When Sir Alan Grose, the Johannesburg-based head of security for De Beers Consolidated Mines Ltd., visited Yellowknife last year, he had a few words of caution for the Canadian diamond industry. “Nobody,” he exclaimed, “is more ingenious than a diamond thief."
It is a message the RCMP in Yellowknife are paying great heed to. Two plainclothes officers, Ray Halwas and Susan Munn, are being trained to work full time on preventing crime that could arise from diamond mining in the Northwest Territories. It is the first time the force has ever taken such precautions—uranium mining, for example, never rated full RCMP attention, despite concerns about smuggling.
In other diamond-producing countries, such as Angola and Zaïre, smuggling and crime are rife. Even in South Africa, where security measures are stringent, there is constant theft. De Beers reported last month that theft and diamond trafficking in South Africa costs the country $300 million a year. In 1996, police investigated 576 cases of diamond trafficking and recovered 6,863 carats’ worth of diamonds.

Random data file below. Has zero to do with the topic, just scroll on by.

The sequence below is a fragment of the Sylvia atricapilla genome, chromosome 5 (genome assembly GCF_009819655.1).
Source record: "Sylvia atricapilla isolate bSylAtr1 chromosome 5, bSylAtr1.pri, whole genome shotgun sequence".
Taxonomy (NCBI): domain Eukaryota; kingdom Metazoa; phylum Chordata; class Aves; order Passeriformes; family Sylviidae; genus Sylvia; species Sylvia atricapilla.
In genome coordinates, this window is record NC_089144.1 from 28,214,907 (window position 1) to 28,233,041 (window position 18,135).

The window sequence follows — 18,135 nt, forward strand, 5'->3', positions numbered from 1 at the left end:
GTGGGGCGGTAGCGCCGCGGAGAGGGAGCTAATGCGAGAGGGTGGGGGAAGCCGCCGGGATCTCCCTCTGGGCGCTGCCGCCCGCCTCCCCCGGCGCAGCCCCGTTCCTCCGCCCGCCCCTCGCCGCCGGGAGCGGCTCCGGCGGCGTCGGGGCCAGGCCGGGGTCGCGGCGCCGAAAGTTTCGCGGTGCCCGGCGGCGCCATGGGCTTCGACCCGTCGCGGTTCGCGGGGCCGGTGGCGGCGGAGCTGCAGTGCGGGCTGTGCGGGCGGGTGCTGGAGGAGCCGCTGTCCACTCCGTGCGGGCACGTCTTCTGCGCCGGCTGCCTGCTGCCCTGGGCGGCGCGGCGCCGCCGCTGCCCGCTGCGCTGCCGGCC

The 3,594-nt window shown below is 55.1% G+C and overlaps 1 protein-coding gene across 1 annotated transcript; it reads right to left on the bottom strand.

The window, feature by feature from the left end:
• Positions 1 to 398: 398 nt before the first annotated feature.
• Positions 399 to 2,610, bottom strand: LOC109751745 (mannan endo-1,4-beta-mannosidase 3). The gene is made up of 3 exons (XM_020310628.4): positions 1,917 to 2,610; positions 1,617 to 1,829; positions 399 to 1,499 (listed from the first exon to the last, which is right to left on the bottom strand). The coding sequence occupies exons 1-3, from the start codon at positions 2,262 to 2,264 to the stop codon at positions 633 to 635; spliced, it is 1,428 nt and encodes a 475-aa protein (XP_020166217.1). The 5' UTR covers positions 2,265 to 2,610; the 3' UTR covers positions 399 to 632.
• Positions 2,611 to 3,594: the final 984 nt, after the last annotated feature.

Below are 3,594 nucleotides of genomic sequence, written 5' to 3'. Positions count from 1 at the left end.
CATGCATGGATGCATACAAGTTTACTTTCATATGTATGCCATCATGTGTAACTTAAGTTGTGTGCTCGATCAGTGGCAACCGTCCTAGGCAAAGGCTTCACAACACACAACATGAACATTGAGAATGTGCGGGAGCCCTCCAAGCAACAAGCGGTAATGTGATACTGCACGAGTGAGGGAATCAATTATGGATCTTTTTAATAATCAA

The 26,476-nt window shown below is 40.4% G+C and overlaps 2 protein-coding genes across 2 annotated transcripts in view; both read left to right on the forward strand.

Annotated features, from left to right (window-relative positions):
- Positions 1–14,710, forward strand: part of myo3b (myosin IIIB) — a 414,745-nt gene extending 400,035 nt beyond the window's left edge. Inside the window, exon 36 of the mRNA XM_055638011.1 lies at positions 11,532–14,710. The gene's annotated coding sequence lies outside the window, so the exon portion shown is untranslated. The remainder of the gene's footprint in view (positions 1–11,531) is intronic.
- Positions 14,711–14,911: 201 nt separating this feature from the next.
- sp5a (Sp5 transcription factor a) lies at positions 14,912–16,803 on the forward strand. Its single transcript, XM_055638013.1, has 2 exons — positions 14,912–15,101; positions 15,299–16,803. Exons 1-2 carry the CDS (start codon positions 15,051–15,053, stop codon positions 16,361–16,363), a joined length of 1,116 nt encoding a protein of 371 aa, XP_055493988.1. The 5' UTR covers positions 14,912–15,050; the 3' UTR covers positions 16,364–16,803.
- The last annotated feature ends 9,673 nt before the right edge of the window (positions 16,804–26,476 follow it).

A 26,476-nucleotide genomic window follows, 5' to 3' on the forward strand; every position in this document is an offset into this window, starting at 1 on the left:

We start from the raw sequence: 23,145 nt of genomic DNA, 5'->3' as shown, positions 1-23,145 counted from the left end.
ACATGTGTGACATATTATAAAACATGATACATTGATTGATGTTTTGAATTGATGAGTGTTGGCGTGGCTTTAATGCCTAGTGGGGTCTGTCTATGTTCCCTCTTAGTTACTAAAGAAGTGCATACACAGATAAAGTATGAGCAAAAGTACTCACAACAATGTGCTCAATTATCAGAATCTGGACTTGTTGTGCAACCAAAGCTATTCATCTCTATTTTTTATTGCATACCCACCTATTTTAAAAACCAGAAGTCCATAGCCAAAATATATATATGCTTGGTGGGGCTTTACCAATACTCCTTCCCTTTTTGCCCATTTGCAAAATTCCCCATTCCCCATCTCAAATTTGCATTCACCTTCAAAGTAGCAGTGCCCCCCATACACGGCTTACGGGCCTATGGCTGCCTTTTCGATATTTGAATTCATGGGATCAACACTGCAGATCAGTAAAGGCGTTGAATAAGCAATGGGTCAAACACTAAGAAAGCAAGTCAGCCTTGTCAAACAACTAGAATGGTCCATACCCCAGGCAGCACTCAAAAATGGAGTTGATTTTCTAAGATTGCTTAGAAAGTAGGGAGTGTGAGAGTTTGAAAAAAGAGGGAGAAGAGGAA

In one of the cases, De Beers says, a smuggler was caught with uncut diamonds packed carefully into condoms concealed in his rectum.
Anywhere there are diamonds, there are criminals, the RCMP officers say. “Organized crime is very attracted to this industry,” says Halwas. “It has somehow been able to infiltrate the system even when there is tight security in place. Diamonds are very easy to conceal.” By some estimates, as much as 40 per cent of the rough diamonds currently for sale around the world come from the black market.
So Munn and Halwas have visited London, South Africa, Belgium and Australia to
gather information about security procedures at diamond mining sites. Halwas has enrolled in a correspondence course on diamonds so he can learn about the stones themselves. And Munn is exploring how diamond mines recruit personnel— whether, for example, new employees should undergo psychological tests to measure their integrity. The officers won’t be responsible for security at the mines— that task will fall to the mining companies —but they will drop by from time to time to check on the security. As Munn notes: “There is a dark side of this industry.”
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